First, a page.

‘Body of Crime’ Figure Is a Body Unclaimed as Famed Case Closes

Times Staff Writer

The body of L. Ewing Scott, whose conviction three decades ago for the murder of his wealthy socialite wife was California’s first successful “no body” prosecution, lay unclaimed at the Los Angeles County Morgue Tuesday--more than a week after his death.

He left no survivors.

And he was penniless.

A spokeswoman for the Los Angeles County public administrator said Scott, 91, died Aug. 17 at the Skyline Convalescent Hospital in Silverlake, where he resided after becoming too feeble to live alone.

He had been paroled from prison in 1978.

It was a quiet, lonely and destitute end for the luxury-loving man whose single act of greed and violence had spawned years of headlines and to some degree altered the texture of criminal law.


First of Its Kind

At least 20 “no body” cases--six of them in Los Angeles County--have been successfully prosecuted around the nation since the day in 1957 when a Los Angeles Superior Court jury convicted Scott of murdering Evelyn Throsby Scott despite the fact that her body was never found.

But Robert Leonard Ewing Scott was the first, and the achievement of Deputy Dist. Atty. J. Miller Leavy in obtaining the conviction based entirely upon circumstantial evidence and without being able to produce the remains of the supposed victim made Leavy a legend among prosecutors.

Evelyn Scott disappeared from her Bel-Air home on the night of May 16, 1955, after taking a test ride in a Mercedes-Benz with her husband, a handsome and charming ne’er-do-well paint salesman who had called himself an investment consultant when he met and married her five years earlier.

Scott later claimed that his wife had left the house to buy a can of tooth powder and never returned. But friends suspected foul play, and when it became evident that Scott was forging his wife’s name to checks for living expenses, her brother filed a lawsuit demanding an accounting of her assets--which, in turn, stimulated police to launch a major hunt for the missing socialite.

Eleven months after the disappearance, a grand jury indicted Scott for grand theft and forgery in connection with liquidation of nearly $1 million of the missing woman’s assets, and Scott fled, only to be arrested when he tried to enter Canada from Detroit, driving a car purchased with his wife’s money.

Brought back to Los Angeles, he insisted that he had done nothing wrong and argued that without a body--Evelyn’s eyeglasses and false teeth had been discovered near a backyard incinerator at her home, but her body was not found--the prosecution had no case. “No corpus delicti, “ he said.

But corpus delicti --generations of detective fiction notwithstanding--does not refer to a physical body. In fact, the Latin phrase refers to the body of the crime, to the facts constituting or proving the offense rather than flesh and blood. And Leavy was able to establish that offense.


“What we did,” Leavy told a Times interviewer in 1986, “was prove ‘the suddenly interrupted life pattern’ of Evelyn Scott.”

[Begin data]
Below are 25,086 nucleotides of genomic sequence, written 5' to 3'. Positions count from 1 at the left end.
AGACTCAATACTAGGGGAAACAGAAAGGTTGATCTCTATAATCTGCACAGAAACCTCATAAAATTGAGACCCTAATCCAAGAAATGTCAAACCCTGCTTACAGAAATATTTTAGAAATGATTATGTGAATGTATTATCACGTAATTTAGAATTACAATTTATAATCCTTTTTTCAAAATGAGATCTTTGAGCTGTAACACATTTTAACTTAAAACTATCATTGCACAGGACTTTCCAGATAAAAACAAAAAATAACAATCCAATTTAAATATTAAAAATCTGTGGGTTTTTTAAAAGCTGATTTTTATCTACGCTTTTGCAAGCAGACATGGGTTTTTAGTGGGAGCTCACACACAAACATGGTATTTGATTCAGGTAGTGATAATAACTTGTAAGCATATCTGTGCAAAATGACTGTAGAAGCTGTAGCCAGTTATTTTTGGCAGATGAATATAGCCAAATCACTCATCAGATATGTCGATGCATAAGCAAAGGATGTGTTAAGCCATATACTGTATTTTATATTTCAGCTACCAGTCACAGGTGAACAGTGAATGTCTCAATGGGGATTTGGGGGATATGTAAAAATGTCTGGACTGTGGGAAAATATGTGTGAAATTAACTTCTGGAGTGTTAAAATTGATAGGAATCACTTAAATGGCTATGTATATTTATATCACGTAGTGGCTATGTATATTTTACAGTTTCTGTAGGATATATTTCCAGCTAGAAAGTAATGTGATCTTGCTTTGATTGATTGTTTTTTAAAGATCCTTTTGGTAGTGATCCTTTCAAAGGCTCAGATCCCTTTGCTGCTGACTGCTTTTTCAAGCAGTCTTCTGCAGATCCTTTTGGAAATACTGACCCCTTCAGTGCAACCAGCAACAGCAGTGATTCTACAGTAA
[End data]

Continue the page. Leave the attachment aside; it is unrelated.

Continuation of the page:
He said a juror later told him, “I was just as convinced as if they’d brought her body into the courtroom.”

Yet the same jury refused to send Scott to the gas chamber.

Instead, he was given a “life” term, which turned out to be about 21 years. He turned down parole twice, saying to accept it would be an admission of guilt, but was finally set free in 1978.

A pauper (his wife’s assets had been taken over by members of her family in the early 1960s) Scott lived on a small state allowance in a rundown mid-Wilshire apartment, still insisting that his wife was not dead.

And then, he confessed.

In 1986, a Burbank writer produced a tape recording in which Scott appeared to admit the murder and describe his wife’s death in graphic detail.

Diane Wagner, who spent five years as a part-time reporter in the New York Times Los Angeles bureau, wrote a book, “Corpus Delicti,” in which she quoted Scott as having told her he killed his wife by striking her on the head with a rubber mallet and then buried her body in the desert near Las Vegas.


Asked Tuesday if she knew why he confessed, Wagner said, “I can’t tell you why he confessed. He called up and said he had a story to tell me and that’s what it was.”

The confession came as a considerable surprise to investigators who had always assumed that the body was concealed in some part of the San Diego Freeway, which had been under construction near the Scott home at the time of the murder.

They expressed skepticism, which was reinforced by subsequent interviews in which Scott told a former crime reporter-acquaintance that he was married to Wagner (he wasn’t), had taken her on a honeymoon to South America (he didn’t), and told another reporter that the publisher would “be in trouble” for printing the confession.

But what had prompted him to acknowledge the crime after so many years, the reporter asked.

“Acknowledge it?” Scott said. “I’d be a damn fool to acknowledge it--they never found the body!”